Saudization shows dangers of labor export policy
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“The threat of massive layoffs that is being faced by around 1.4 million OFWs in Saudi Arabia is a clear effect of the previous administrations’ faulty employment policies which are being continued by the current Aquino regime. What’s happening in Saudi Arabia is part of a global trend in which countries are incresingly prioritizing their locals for employment and shows the dangers of the government’s labor export policy.”
This was the statement of labor center Kilusang Mayo Uno in response to a revelation made by a senior official of the Department of Foreign Affairs that around 150,000 mid-level Filipino professionals in the Kingdom of Saudi Arabia are at risk of losing their jobs because of the “Saudization” policy.
KMU said that the policy will worsen the already-sorry state of employment in the country.
“We have long been calling for the junking of the government’s labor export policy and the implementation of a strategic employment plan based on developing national industries and carrying out genuine agrarian reform. The government, however has been keeping the country unindustrialized and keeping the country’s lands in the hands of a few landowning families,” said Roger Soluta, KMU secretary-general.
“Only a government policy of nationalist industrialization and genuine agrarian reform will solve the country’s chronic unemployment problem. The government, however, has refused to take this path and remains stubborn in begging investors, especially foreign ones, to employ Filipino workers – whose wages, job security and rights are kept at a minimum,” he added.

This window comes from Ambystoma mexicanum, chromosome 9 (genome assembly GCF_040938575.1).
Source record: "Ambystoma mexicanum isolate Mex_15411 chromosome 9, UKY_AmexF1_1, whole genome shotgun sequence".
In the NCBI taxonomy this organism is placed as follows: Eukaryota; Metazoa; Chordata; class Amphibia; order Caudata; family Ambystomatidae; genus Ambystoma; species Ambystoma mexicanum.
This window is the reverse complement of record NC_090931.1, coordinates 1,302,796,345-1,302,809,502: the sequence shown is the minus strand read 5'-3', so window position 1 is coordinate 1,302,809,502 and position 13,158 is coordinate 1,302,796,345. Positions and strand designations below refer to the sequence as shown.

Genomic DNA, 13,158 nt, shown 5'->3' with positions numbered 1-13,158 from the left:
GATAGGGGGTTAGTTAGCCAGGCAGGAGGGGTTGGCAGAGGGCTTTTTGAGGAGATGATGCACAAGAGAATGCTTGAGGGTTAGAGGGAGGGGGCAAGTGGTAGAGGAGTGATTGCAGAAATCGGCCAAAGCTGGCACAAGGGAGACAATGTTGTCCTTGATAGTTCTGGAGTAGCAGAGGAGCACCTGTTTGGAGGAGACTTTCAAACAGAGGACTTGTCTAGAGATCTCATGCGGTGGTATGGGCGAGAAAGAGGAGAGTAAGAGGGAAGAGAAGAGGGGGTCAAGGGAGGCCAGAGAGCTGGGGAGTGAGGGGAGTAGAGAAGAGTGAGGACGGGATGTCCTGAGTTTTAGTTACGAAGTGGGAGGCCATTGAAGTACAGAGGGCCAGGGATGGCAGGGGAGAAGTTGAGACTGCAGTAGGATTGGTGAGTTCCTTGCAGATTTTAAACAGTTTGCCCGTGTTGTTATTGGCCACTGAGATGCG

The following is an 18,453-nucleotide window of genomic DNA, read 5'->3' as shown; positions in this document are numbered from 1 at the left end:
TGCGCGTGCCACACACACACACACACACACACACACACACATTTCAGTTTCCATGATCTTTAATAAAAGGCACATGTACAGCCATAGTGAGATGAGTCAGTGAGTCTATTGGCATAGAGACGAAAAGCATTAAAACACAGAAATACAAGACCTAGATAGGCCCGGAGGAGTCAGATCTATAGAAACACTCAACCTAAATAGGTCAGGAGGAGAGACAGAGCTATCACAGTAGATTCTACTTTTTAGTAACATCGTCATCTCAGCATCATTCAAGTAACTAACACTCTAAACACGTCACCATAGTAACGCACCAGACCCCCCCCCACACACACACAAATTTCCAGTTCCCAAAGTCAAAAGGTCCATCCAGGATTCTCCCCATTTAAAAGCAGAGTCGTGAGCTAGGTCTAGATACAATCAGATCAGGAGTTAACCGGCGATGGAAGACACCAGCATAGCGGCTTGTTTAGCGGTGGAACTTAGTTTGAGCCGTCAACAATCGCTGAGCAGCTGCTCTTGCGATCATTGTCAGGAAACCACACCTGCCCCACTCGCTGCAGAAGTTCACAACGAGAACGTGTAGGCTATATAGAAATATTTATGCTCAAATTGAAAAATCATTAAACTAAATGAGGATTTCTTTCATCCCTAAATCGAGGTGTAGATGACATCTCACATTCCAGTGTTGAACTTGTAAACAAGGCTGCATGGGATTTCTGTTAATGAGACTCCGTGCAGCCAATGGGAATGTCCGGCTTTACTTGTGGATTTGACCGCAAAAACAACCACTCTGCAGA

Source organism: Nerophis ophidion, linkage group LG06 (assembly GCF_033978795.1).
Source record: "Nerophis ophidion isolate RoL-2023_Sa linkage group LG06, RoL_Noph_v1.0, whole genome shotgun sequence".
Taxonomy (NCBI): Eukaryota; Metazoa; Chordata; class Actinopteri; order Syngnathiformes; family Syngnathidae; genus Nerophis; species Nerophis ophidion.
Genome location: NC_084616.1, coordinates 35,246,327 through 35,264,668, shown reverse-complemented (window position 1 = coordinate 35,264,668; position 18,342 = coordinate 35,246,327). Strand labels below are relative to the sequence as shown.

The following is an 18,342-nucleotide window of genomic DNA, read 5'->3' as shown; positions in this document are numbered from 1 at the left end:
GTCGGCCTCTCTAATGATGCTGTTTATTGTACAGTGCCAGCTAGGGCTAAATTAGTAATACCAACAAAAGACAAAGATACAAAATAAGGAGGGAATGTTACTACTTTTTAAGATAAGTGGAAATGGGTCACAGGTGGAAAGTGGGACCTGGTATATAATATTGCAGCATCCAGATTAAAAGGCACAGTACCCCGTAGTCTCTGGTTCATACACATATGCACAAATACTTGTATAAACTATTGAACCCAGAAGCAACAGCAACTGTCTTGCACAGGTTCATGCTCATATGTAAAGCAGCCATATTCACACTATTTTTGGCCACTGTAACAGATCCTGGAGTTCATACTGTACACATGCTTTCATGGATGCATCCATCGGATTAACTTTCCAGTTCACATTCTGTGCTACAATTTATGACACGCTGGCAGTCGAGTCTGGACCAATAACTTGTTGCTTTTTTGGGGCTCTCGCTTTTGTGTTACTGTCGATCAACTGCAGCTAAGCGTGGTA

The Saudi government had announced on June 11 that it would strictly implement the Saudization program to provide employment opportunities for jobless Saudi nationals.
“Because the global economic crisis is worsening unemployment and poverty even in the richest countries, other countries will surely prioritize their nationals for employment. With around 1.4 million Filipino migrant workers in Saudi who may suffer the impact of Saudization, we are expecting a major blow to the country’s economy,” said Soluta.
KMU also slammed the Aquino government’s response to the Saudi employment crisis.
“Even in the face of the threat of a more severe unemployment crisis, the Aquino government is only planning to ‘mitigate’ the impact of the Saudization program or to search for other labor markets to absorb workers who will be laid off. We are talking about 1.4 million Filipino migrant workers and we are not hearing the response that we want to hear from the Aquino government,” Soluta ended.
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